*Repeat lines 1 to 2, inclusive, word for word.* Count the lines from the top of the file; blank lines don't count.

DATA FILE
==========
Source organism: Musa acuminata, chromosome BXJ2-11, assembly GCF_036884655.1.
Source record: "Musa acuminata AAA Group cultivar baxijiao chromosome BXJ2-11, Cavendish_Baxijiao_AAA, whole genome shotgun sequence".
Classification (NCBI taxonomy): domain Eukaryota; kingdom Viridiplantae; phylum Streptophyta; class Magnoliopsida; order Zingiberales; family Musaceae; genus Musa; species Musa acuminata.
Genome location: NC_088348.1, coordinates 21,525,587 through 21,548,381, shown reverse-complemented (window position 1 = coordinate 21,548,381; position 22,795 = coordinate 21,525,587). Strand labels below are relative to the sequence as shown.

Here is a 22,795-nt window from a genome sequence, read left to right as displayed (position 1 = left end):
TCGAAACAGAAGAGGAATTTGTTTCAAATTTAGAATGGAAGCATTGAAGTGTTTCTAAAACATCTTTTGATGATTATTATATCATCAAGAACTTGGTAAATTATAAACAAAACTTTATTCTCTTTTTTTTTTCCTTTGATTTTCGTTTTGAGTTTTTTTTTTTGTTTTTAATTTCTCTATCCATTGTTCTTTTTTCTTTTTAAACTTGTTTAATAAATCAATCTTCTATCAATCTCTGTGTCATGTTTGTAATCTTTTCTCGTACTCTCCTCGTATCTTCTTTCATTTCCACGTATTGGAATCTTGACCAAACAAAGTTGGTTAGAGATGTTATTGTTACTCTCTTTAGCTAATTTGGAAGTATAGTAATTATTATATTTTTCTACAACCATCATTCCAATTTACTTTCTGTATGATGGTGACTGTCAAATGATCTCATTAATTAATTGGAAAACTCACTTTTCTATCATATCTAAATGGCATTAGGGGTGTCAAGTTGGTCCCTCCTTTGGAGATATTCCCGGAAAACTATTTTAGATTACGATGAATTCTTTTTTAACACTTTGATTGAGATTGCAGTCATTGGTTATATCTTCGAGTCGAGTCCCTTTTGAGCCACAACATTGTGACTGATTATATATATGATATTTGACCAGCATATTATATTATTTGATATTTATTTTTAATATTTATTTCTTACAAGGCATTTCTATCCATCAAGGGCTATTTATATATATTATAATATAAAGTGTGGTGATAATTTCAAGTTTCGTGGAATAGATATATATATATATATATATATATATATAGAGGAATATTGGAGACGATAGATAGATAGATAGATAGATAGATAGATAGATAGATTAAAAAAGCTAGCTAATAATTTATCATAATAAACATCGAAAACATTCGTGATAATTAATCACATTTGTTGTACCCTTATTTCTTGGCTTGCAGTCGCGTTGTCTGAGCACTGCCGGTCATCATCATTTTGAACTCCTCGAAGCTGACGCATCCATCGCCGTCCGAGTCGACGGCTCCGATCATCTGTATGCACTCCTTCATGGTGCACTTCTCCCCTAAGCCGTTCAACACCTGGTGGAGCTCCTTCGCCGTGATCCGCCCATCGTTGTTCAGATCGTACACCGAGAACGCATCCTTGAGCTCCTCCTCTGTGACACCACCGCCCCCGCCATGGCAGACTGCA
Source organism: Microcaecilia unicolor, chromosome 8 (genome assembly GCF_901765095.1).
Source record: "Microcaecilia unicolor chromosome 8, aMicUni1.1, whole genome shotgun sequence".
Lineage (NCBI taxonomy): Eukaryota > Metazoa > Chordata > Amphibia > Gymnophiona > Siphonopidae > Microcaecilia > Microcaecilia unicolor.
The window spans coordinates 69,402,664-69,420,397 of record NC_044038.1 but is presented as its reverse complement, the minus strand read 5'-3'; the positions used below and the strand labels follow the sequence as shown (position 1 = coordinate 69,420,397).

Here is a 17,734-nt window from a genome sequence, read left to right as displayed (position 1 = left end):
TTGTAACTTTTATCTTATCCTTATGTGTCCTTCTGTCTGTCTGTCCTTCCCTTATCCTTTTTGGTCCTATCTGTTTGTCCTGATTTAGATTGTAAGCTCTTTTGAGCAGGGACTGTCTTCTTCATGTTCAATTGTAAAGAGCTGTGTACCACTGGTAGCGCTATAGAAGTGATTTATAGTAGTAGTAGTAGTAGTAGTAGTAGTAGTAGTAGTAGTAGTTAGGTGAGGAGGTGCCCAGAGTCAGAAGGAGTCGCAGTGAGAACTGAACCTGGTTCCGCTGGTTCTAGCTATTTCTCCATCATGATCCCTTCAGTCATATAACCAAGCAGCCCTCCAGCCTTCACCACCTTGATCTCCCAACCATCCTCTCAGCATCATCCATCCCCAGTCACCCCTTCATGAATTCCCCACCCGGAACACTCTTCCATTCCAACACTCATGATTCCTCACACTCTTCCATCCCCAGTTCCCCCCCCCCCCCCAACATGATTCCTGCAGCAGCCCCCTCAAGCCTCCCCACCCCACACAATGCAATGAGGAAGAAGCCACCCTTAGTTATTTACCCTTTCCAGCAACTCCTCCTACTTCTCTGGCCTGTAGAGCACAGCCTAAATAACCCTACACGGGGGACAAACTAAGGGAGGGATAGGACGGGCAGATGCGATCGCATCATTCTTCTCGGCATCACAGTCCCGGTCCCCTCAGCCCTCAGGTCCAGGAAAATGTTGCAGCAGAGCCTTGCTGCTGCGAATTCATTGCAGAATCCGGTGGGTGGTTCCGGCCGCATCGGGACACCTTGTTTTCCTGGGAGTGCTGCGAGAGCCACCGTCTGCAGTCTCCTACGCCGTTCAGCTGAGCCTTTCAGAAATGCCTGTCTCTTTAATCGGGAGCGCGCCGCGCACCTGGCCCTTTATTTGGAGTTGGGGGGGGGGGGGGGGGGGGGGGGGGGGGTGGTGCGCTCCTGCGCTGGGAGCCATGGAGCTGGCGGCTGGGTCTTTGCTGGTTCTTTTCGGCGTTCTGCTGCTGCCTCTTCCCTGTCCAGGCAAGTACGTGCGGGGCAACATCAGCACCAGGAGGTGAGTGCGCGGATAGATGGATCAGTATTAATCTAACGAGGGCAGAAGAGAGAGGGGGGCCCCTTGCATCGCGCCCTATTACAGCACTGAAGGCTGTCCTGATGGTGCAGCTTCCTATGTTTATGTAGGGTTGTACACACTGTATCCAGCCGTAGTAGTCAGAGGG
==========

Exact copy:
Source organism: Musa acuminata, chromosome BXJ2-11, assembly GCF_036884655.1.
Source record: "Musa acuminata AAA Group cultivar baxijiao chromosome BXJ2-11, Cavendish_Baxijiao_AAA, whole genome shotgun sequence".